From Zeppelin And Their Graffiti To The Stones And Their Friends St. Mark’s Place NYC Has Been Home To Rock History
When it comes to legendary locations in rock and roll history St. Mark's Place in New York City marks the spot.
On this day in 1975 Led Zeppelin released their classic album 'Physical Graffiti' featuring the iconic cover photo of two apartment buildings with windows revealing interchangeable views of cultural icons including astronaut Neil Armstrong, Elizabeth Taylor as Cleopatra, King Kong, Judy Garland and the main cast of The Wizard of Oz among others. That building happens to be pretty close by and you don't need a yellow brick road to get there.
Just punch in "96 and 98 St. Mark's Place New York City" on your GPS and you will soon be standing on hallowed rock and roll ground which is just what a fellow rocker and former music executive by the name of Bobby Pinn did back in 2008. Skip to about a minute and 15 seconds into this video to see Pinn go inside the famous 'Physical Graffiti' building and find out who lives in Room 4A, better known to us Zep heads as letter "H" on the album cover:
Although many music fans connect St. Mark's Place with Led Zeppelin there have been so many other legendary musicians who've passed through, stopped by and left their own physical graffiti on its pavement. Let's take a stroll back in time to find out who else made their mark on East Village's most famous street.
The history of St. Mark's Place dates back to the early 1800s and got its name from the nearby St. Mark's Church in-the-Bowery in the East Village neighborhood of Manhattan. It was in the early 60s, however, when the religion for many who came to St. Mark's was music starting with jazz. In 1962 The Five-Spot opened at St. Mark's Place and it was one of the city's leading jazz clubs where many legendary jazz musicians such as Thelonious Monk, Charlie Parker and Charles Mingus regularly performed. In 1966 Andy Warhol and director Paul Morriseey opened a nightclub and discotheque called The Electric Circus at 19-25 St. Mark's Place in the East Village neighborhood of Manhattan. It served as a showcase for the Exploding Plastic Inevitable, Warhol's multimedia stage show for the Velvet Underground.
By the time the 70s came around the street that ran through St. Mark's Place was simmering with bands on the brink of greatness. It was the New York Punk Rock scene that brought it to its boiling point. In 1973 The New York Dolls were leading the movement along with bands like The Velvet Underground and The Stooges. For the back cover of their first LP released in 1973 The New York Dolls were photographed standing in front of Gem Spa, a newspaper, magazine and tobacco store located on the southwest corner of St. Mark's Place and Second Avenue, at 131 Second Avenue. New York Dolls guitarist Sylvain Sylvain even lived in the basement apartment of St. Mark's Place back in the mid 70s.
By the 80s St. Mark's Place had solidified its place in rock history and it was about to get even bigger. In 1981 The Stones decided to promote their latest single "Waiting On A Friend" by shooting a video there. Keith Richards and Mick Jagger can be seen walking the East Village street lookin' for a friend and they find more than a few on the stoop of 96–98 St. Mark's Place.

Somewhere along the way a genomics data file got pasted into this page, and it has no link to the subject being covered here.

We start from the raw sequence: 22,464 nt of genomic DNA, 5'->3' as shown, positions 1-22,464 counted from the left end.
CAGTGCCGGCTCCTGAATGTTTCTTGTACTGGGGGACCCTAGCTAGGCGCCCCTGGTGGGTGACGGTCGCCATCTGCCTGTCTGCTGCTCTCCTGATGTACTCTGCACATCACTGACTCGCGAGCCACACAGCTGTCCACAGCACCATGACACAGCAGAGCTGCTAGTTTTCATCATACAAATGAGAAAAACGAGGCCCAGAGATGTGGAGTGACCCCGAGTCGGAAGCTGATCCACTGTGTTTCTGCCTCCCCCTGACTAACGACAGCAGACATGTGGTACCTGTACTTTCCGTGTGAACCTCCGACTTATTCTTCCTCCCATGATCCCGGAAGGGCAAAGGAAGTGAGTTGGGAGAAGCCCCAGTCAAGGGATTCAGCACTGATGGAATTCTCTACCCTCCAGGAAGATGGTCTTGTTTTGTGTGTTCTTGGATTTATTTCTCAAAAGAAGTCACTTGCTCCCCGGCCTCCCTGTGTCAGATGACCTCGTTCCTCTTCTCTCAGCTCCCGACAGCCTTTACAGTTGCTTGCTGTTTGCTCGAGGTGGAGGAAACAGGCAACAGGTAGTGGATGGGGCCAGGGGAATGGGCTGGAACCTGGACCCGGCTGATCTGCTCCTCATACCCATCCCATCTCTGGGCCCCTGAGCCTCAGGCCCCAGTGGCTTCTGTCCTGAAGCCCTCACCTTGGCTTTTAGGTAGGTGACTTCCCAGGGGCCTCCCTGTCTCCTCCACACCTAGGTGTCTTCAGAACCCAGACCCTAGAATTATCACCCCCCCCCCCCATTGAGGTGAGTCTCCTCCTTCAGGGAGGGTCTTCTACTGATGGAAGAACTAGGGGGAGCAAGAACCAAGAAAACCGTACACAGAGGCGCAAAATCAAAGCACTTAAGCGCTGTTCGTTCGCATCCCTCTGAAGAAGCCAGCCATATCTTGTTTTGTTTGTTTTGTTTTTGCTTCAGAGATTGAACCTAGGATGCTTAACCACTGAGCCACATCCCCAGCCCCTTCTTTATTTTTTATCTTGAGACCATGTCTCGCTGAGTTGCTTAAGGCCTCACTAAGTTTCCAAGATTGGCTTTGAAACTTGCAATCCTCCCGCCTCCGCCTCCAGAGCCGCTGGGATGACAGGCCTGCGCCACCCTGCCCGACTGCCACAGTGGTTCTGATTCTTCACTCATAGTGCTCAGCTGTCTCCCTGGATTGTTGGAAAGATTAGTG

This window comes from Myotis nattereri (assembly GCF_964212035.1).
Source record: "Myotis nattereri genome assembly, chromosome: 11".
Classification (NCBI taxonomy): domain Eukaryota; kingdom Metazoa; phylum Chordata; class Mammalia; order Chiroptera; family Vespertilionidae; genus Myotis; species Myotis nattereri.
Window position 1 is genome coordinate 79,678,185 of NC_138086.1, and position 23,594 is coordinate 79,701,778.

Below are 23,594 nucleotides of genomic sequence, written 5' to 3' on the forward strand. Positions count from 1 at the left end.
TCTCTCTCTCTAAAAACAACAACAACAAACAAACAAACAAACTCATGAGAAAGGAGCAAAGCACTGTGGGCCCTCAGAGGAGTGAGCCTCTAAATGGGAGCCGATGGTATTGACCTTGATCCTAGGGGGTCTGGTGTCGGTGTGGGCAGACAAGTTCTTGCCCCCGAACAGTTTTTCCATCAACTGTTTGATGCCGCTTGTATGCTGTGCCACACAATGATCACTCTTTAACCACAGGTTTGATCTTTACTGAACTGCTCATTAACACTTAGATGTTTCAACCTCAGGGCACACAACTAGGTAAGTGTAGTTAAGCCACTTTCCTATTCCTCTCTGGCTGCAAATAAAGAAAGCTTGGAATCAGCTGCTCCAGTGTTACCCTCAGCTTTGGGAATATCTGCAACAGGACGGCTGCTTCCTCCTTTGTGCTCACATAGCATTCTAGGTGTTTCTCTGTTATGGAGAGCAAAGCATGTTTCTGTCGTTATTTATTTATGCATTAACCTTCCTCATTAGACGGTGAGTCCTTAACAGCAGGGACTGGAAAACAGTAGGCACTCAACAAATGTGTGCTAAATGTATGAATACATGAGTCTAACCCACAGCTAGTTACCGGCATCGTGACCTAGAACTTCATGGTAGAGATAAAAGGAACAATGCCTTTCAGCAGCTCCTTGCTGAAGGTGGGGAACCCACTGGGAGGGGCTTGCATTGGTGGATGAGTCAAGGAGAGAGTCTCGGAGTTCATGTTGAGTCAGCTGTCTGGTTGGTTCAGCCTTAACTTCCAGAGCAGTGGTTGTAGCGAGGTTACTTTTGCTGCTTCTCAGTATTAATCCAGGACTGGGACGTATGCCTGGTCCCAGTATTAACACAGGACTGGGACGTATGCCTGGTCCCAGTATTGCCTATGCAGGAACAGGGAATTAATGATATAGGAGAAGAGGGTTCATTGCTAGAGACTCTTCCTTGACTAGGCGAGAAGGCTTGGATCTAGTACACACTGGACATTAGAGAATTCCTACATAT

Five years after The Stones made some friends at St. Mark's Billy Joel stopped by to shoot his own video. The video for Joel's 1986 hit song "A Matter of Trust" was shot in the aforementioned Electric Circus building. The video also features extensive footage of the block outside of the building on a hot summer day in the city.
St. Mark's Place continued to host high-profile musical moments into the 90s. From 1995 to 1999, the building was home to Coney Island High, a live punk rock music venue which was notable for being the location of No Doubt's very first New York City performance. This building used to be the location of Sin-é, a neighborhood café where Jeff Buckley performed a regular spot on Monday nights. Other musicians such as David Gray and Katell Keineg also performed there before the café closed in the mid 90s.
Here are a few more notable music moments that either happened at or refer to the legendary St. Mark's Place in New York City:
- Lou Reed mentions St. Mark's Place in the third verse of his 1974 song "Sally Can't Dance": "Sally is losing her face/She lives on St. Marks Place/In a rent-controlled apartment, eighty dollars a month/She has lots of fun, she has lots of fun."
- The 1977 Tom Waits song "Potter's Field" includes a St. Mark's nod with the line: "You'll learn why liquor makes a stool pigeon rat on every face that ever left his shadow down on St. Mark's Place."
- The Replacements' 1987 song "Alex Chilton" contains the lyric: "Checkin' his stash by the trash at St. Mark's Place."
- The 2000 They Might Be Giants song "On The Drag" alludes to the allure of St. Mark's Place with the lyrics: "And your boyfriend's getting mad/At all the time you waste/Trying to put your finger on it/The allure of St. Marks place"
- Moe's 2005 song "New York City" pays homage to St. Mark's in the opening verse: "One-eyed man with a scar on his face and a peg leg/Drives his cab fifty miles-per-hour down Broadway/Looks at me with his crooked smile while Gershwin plays/Hits his brakes and points out the freaks on St. Marks Place"
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